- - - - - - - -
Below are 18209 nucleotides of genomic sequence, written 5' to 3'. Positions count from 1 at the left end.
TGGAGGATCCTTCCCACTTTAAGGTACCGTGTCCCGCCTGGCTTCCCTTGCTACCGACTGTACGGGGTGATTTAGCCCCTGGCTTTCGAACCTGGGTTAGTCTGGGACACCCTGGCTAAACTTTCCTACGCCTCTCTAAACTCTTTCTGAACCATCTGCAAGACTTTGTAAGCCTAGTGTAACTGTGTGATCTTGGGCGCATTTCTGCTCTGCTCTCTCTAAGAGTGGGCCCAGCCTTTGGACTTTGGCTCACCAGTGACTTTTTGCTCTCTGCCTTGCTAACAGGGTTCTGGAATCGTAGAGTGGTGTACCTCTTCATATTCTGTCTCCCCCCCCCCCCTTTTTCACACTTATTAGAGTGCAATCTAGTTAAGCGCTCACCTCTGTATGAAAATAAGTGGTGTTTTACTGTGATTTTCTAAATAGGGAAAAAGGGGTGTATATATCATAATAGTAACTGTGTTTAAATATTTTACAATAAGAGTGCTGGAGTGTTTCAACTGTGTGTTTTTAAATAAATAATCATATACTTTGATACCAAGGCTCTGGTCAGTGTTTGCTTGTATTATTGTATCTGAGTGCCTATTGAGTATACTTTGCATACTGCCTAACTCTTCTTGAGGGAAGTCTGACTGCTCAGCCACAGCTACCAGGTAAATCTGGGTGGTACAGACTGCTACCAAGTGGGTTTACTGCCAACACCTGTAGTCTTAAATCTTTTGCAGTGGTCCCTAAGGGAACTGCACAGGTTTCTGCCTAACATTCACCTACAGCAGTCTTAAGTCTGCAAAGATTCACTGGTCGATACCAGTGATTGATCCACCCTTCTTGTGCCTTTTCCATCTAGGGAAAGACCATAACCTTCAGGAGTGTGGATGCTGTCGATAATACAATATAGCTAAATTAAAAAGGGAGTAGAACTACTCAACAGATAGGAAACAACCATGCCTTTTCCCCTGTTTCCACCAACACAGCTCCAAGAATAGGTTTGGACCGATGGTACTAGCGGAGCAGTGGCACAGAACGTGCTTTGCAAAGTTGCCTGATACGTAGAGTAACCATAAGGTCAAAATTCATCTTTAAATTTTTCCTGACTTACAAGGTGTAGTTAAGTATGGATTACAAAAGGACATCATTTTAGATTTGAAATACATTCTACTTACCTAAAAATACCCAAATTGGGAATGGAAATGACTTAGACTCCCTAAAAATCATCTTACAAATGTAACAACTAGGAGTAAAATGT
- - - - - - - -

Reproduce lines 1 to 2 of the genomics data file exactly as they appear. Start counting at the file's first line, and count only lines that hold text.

Below are 18209 nucleotides of genomic sequence, written 5' to 3'. Positions count from 1 at the left end.
TGGAGGATCCTTCCCACTTTAAGGTACCGTGTCCCGCCTGGCTTCCCTTGCTACCGACTGTACGGGGTGATTTAGCCCCTGGCTTTCGAACCTGGGTTAGTCTGGGACACCCTGGCTAAACTTTCCTACGCCTCTCTAAACTCTTTCTGAACCATCTGCAAGACTTTGTAAGCCTAGTGTAACTGTGTGATCTTGGGCGCATTTCTGCTCTGCTCTCTCTAAGAGTGGGCCCAGCCTTTGGACTTTGGCTCACCAGTGACTTTTTGCTCTCTGCCTTGCTAACAGGGTTCTGGAATCGTAGAGTGGTGTACCTCTTCATATTCTGTCTCCCCCCCCCCCCTTTTTCACACTTATTAGAGTGCAATCTAGTTAAGCGCTCACCTCTGTATGAAAATAAGTGGTGTTTTACTGTGATTTTCTAAATAGGGAAAAAGGGGTGTATATATCATAATAGTAACTGTGTTTAAATATTTTACAATAAGAGTGCTGGAGTGTTTCAACTGTGTGTTTTTAAATAAATAATCATATACTTTGATACCAAGGCTCTGGTCAGTGTTTGCTTGTATTATTGTATCTGAGTGCCTATTGAGTATACTTTGCATACTGCCTAACTCTTCTTGAGGGAAGTCTGACTGCTCAGCCACAGCTACCAGGTAAATCTGGGTGGTACAGACTGCTACCAAGTGGGTTTACTGCCAACACCTGTAGTCTTAAATCTTTTGCAGTGGTCCCTAAGGGAACTGCACAGGTTTCTGCCTAACATTCACCTACAGCAGTCTTAAGTCTGCAAAGATTCACTGGTCGATACCAGTGATTGATCCACCCTTCTTGTGCCTTTTCCATCTAGGGAAAGACCATAACCTTCAGGAGTGTGGATGCTGTCGATAATACAATATAGCTAAATTAAAAAGGGAGTAGAACTACTCAACAGATAGGAAACAACCATGCCTTTTCCCCTGTTTCCACCAACACAGCTCCAAGAATAGGTTTGGACCGATGGTACTAGCGGAGCAGTGGCACAGAACGTGCTTTGCAAAGTTGCCTGATACGTAGAGTAACCATAAGGTCAAAATTCATCTTTAAATTTTTCCTGACTTACAAGGTGTAGTTAAGTATGGATTACAAAAGGACATCATTTTAGATTTGAAATACATTCTACTTACCTAAAAATACCCAAATTGGGAATGGAAATGACTTAGACTCCCTAAAAATCATCTTACAAATGTAACAACTAGGAGTAAAATGT